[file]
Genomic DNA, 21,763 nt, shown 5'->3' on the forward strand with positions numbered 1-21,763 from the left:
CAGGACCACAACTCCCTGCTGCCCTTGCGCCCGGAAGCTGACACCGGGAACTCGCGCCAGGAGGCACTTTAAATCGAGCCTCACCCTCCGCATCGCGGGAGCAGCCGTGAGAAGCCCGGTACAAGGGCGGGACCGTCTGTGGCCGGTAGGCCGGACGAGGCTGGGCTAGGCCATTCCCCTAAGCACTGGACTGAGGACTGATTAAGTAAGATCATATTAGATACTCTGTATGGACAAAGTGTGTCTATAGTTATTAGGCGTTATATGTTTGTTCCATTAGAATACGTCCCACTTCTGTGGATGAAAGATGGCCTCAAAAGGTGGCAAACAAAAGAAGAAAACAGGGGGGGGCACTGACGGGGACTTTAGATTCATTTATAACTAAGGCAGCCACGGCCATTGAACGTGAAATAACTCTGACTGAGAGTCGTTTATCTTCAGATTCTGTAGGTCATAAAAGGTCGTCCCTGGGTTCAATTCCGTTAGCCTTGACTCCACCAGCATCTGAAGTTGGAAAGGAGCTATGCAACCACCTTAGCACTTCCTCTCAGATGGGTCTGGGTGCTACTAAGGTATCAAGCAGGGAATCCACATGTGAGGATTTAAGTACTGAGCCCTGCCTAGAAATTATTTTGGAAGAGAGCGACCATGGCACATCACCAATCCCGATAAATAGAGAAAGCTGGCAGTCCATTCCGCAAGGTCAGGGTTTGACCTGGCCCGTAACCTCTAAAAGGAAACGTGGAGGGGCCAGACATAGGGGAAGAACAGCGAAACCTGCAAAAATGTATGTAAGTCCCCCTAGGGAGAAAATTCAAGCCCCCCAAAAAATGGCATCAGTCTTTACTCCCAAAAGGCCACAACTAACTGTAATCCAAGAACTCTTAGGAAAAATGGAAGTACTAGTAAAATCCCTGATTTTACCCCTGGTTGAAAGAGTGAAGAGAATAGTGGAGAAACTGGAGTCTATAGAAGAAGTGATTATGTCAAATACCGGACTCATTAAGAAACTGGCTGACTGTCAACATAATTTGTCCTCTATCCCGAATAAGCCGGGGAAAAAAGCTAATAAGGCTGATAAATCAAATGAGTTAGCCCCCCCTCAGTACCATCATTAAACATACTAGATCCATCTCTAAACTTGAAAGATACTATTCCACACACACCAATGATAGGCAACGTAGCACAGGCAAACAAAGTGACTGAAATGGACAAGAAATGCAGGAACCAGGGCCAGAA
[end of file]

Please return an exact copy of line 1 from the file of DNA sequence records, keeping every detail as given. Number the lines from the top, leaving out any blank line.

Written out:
Genomic DNA, 21,763 nt, shown 5'->3' on the forward strand with positions numbered 1-21,763 from the left: